The editorial categories are research topics that have guided researchers during the recovery phase and continue to be the impetus behind the Documents Project’s digital archive and the Critical Documents book series. Developed by the project’s Editorial Board, each of the teams analyzed this framework and adapted it to their local contexts in developing their research objectives and work plans during the Recovery Phase. Learn more on the Editorial Framework page.
As explained in the meeting’s program, presented by Juan Pablo Renzi (with the consensus of at least the Rosario artists), the object of this debate is to articulate “a theory that specifically orients and clarifies our future field of action.” All of them agree with the fact that the latest artistic-political actions put their protagonists into a new and different position, without any possibility of return to either the institutions, or, much less, to “bourgeois culture.” They agree on a new perspective: the search for “a new field,” “a new function,” and “new materials that will carry out that function” in order to reach “a new expression that will produce the ideological conscience of the artist within its structure.” This “new aesthetic” borrows from the ideas of the historical avant-garde the intention of fusing art and life. To them, this implies a revolutionary concept of art production.
Among the actions and definitions of the emerging Argentinean vanguard groups in their Itinerario del ’68 [Timetable for 1968], the Primer Encuentro de Arte de Vanguardia [First Encounter of the Vanguard Art] stands out as the occasion on which these artists demonstrated the greatest self-reflection regarding their position after their rupture with artistic institutions. The artists from Rosario and Buenos Aires convened in the former. Throughout the weekend of August 10–11, a meeting took place that shows the density of the discussion process regarding the aesthetic and political ideas proposed by the Timetable for 1968, in which the visual artists express self-consciousness regarding the “extreme situation” in which they find themselves at that time.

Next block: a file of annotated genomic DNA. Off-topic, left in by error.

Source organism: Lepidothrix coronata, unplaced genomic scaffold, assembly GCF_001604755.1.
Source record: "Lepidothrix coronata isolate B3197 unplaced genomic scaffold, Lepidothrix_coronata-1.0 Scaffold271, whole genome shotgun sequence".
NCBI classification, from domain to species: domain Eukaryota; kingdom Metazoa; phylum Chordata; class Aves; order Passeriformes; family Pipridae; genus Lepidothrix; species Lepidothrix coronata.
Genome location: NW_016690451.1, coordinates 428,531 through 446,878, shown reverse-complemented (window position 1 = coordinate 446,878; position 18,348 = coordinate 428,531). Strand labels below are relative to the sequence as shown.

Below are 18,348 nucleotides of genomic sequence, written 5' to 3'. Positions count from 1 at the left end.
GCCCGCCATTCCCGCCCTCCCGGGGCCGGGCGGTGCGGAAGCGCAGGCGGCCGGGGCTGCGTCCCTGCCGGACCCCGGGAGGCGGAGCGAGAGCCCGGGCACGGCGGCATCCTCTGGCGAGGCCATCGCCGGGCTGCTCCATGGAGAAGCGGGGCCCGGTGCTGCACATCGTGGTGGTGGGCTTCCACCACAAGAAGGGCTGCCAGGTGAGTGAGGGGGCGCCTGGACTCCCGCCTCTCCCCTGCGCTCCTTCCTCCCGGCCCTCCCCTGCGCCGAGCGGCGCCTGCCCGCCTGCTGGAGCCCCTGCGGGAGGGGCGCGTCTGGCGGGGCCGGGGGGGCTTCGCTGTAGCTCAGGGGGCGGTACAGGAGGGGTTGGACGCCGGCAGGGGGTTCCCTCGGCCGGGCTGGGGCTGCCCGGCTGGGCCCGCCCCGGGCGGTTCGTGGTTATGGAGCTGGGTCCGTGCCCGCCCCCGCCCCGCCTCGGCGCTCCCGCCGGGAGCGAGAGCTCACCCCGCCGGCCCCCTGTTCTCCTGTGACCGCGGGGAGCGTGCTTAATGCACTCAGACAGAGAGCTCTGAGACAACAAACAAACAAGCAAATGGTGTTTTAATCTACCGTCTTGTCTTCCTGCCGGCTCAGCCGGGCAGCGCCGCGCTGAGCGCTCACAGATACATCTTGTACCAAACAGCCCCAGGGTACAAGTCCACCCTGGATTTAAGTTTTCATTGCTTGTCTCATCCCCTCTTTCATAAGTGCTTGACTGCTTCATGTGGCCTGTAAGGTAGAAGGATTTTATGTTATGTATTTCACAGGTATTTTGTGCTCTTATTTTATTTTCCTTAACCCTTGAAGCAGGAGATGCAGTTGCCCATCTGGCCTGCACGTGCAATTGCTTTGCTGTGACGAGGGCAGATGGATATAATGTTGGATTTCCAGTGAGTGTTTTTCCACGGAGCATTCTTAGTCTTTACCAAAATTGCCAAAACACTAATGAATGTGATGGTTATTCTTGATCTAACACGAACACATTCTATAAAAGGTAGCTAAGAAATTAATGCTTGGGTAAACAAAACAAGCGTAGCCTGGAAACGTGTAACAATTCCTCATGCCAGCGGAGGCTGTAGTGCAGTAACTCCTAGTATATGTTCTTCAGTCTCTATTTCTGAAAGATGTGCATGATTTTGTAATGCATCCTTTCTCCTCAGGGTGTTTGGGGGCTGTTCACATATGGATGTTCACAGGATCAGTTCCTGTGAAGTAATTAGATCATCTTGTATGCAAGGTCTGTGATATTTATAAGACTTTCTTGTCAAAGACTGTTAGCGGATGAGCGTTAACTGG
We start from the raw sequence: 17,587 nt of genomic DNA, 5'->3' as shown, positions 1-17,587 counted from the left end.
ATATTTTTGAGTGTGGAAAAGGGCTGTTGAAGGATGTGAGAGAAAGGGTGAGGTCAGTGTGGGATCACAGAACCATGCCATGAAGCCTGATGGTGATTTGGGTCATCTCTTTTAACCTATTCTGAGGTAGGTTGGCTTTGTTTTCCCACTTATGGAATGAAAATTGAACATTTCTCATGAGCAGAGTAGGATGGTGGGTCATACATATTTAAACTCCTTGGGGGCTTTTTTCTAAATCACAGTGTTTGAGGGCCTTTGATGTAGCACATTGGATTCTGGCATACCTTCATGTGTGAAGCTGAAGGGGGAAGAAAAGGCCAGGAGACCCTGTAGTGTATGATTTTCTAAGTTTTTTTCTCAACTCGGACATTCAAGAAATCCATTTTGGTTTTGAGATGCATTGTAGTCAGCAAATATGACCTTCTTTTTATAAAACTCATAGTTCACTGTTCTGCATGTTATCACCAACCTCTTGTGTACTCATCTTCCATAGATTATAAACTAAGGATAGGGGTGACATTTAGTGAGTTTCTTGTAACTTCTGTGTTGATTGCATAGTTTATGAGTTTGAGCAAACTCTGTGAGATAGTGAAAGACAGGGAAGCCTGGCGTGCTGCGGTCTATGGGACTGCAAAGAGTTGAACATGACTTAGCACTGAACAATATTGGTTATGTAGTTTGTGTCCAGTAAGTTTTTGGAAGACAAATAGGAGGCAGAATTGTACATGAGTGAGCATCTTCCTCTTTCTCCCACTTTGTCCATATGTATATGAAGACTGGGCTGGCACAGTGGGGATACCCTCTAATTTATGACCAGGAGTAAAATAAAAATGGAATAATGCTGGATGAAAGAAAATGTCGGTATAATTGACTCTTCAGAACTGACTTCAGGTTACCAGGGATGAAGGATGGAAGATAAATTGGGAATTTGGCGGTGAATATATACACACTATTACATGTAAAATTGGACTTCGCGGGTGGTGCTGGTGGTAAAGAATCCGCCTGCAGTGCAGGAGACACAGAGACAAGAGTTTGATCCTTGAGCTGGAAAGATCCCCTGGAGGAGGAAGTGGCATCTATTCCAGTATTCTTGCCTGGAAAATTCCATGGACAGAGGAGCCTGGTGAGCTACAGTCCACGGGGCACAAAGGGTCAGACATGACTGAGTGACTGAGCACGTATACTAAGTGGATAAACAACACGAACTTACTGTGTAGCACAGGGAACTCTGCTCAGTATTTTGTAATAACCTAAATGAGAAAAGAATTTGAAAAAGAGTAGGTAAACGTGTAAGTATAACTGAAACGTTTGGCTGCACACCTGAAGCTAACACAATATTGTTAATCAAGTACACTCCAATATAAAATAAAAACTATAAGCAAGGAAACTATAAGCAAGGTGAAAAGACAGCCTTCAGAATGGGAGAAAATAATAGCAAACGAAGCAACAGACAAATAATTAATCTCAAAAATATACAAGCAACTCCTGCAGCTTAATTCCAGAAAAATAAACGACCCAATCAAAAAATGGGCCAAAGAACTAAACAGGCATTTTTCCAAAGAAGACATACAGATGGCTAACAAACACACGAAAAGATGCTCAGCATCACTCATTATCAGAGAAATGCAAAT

The intensity of the ruptures in which they had a leading role placed them outside of—or even in opposition to—the modernizing circle with which they had co-existed until then. These artists display a markedly self-reflective attitude regarding their displacement, as well as the abandonment of the venues and lack of support (physical, material, and institutional) on which they had counted to produce art. This attitude is perceived in the writings (manifestos, fliers, and letters) they included in their interventions throughout the Timetable for 1968, but it is most evident in the scope of discussion at the group’s Primer Encuentro event, a discussion in which other important intellectuals would join.
The Encuentro evidenced the groups will to organize greater collective action, surpassing the existing groups, workshops, friendships, and affinities, through which the country’s emerging vanguard artists’ groups could be reunited. Indeed, this implies the set up of artists in a specific position of producing theory, something unheard of in the visual art’s milieu. They did not gather in order to carry out a work of art or to organize an exhibition; they gathered in order to evaluate where they stood and what direction they should take in order to direct their efforts.